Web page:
If you don't have access to a municipal sewer service, you'll need an alternative, such as a septic tank and field lines. These systems are quite simple in design and function. There are, however, building codes and health issues that you must consider when laying out your septic system.
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Local codes and regulations that stipulate the distance of the septic tank from the house vary depending on the locale, but the typical minimum distance is 10 feet.
Distance From the House
For a specific answer as to how far your septic tank must be installed from your house, consult local codes and regulations. Requirements vary from one area to another, but the normal minimum distance from the house is 10 feet. If you'll be using a private well for drinking water, however, note that many state departments of health require a minimum of 50 feet between a new septic tank and a well, according to APEC Water.
Contractors often excavate for the septic tank and system at the same time that they dig the footings for the house. In some instances, they may place the septic tank much closer to the structure because it's easier and requires less piping. You, the homeowner, will ultimately be responsible for the placement of the tank, though, so closely monitor the situation as your home is being constructed.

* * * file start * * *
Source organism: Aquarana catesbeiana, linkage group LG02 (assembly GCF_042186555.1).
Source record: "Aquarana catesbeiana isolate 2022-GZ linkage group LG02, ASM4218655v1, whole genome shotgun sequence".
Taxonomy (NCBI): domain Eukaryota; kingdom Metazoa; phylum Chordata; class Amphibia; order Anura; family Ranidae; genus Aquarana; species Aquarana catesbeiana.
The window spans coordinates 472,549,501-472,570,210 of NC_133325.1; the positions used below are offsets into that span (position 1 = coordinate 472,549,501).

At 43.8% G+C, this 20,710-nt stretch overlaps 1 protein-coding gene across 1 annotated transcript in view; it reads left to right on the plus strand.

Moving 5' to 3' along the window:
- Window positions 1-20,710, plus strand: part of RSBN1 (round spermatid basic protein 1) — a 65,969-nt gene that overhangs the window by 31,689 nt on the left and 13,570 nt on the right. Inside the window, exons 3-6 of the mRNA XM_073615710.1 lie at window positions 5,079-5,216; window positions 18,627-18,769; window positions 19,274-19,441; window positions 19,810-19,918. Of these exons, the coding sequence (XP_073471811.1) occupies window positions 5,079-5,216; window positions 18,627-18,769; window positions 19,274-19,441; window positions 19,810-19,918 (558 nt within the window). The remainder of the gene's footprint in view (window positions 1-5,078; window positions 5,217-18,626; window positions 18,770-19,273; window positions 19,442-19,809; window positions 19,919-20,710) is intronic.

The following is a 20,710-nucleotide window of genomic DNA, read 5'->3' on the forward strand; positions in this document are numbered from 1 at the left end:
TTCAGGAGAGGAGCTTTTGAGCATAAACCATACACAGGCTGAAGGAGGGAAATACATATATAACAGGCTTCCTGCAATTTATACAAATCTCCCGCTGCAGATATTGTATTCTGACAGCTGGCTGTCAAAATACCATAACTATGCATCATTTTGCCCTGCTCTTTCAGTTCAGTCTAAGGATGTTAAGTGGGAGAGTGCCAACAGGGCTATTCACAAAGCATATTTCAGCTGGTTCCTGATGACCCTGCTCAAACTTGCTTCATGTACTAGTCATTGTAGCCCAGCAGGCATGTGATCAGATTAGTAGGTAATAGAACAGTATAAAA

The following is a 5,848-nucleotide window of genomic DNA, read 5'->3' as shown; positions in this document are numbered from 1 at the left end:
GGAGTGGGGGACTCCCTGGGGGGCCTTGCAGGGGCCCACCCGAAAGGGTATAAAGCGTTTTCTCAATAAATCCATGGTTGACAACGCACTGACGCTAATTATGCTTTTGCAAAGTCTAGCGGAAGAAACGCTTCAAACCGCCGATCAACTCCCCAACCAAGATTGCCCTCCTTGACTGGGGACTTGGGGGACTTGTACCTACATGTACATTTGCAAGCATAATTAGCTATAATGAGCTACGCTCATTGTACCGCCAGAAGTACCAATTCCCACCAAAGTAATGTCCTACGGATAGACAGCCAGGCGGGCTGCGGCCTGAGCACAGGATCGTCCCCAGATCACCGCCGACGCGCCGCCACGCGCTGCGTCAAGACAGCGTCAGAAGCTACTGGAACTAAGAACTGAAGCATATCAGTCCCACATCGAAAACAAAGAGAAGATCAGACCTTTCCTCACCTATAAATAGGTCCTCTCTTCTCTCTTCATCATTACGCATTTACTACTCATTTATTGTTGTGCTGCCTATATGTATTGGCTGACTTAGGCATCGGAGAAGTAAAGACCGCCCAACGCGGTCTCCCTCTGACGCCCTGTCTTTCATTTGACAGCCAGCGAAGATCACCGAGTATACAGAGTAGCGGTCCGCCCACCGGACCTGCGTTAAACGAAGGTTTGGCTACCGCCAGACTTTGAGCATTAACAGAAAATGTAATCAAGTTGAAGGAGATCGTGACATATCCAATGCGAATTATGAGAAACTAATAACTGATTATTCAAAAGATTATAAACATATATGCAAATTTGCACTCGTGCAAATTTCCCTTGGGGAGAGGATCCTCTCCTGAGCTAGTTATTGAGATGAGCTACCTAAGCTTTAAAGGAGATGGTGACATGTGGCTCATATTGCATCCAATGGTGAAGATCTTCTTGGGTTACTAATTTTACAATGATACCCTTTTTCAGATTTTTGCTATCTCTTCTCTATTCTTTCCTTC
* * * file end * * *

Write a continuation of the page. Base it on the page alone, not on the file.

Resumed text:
Basic Safety Considerations
If you're a person who likes to do things yourself, there are some major precautions you should take on this project. Before you dig the hole for the tank, check with your local utility companies for the location of service lines. Severing a gas line, water line, phone line or electrical cable is not only dangerous, but it can also be very expensive to rectify.
Once you complete digging the hole, exercise caution. The walls of the hole can cave in, especially in sandy or loose soil, which can result in injuries or death. Also remember that a concrete septic tank can weigh as much as 5 tons. Don't try to maneuver a concrete unit into the hole yourself. Have the hole ready when the tank is delivered and have it placed directly in position.
Tips for a Successful Installation
Make arrangements to have your water service turned on before you have your septic tank installed. The reason for this is that you need to fill the tank with water as soon as it's in place. This has nothing to do with the septic system itself, but it's a wise safety move.
Should a sudden rain occur, a resulting swell in the groundwater could cause an empty septic tank to float out of the ground, even if it has been buried. Getting the tank back in place and repairing any damage done to the lines or to the tank itself can be expensive and time consuming.
FloHawks Plumbing + Septic suggests marking the location of your tank's access hatch or lid with an item like a planter or bird bath. You may be certain that you'll remember its exact location when the time comes to pump the tank — generally every three to five years — but your memory may eventually fade and, without a marker, you could dig holes in the wrong place when the tank needs to be serviced.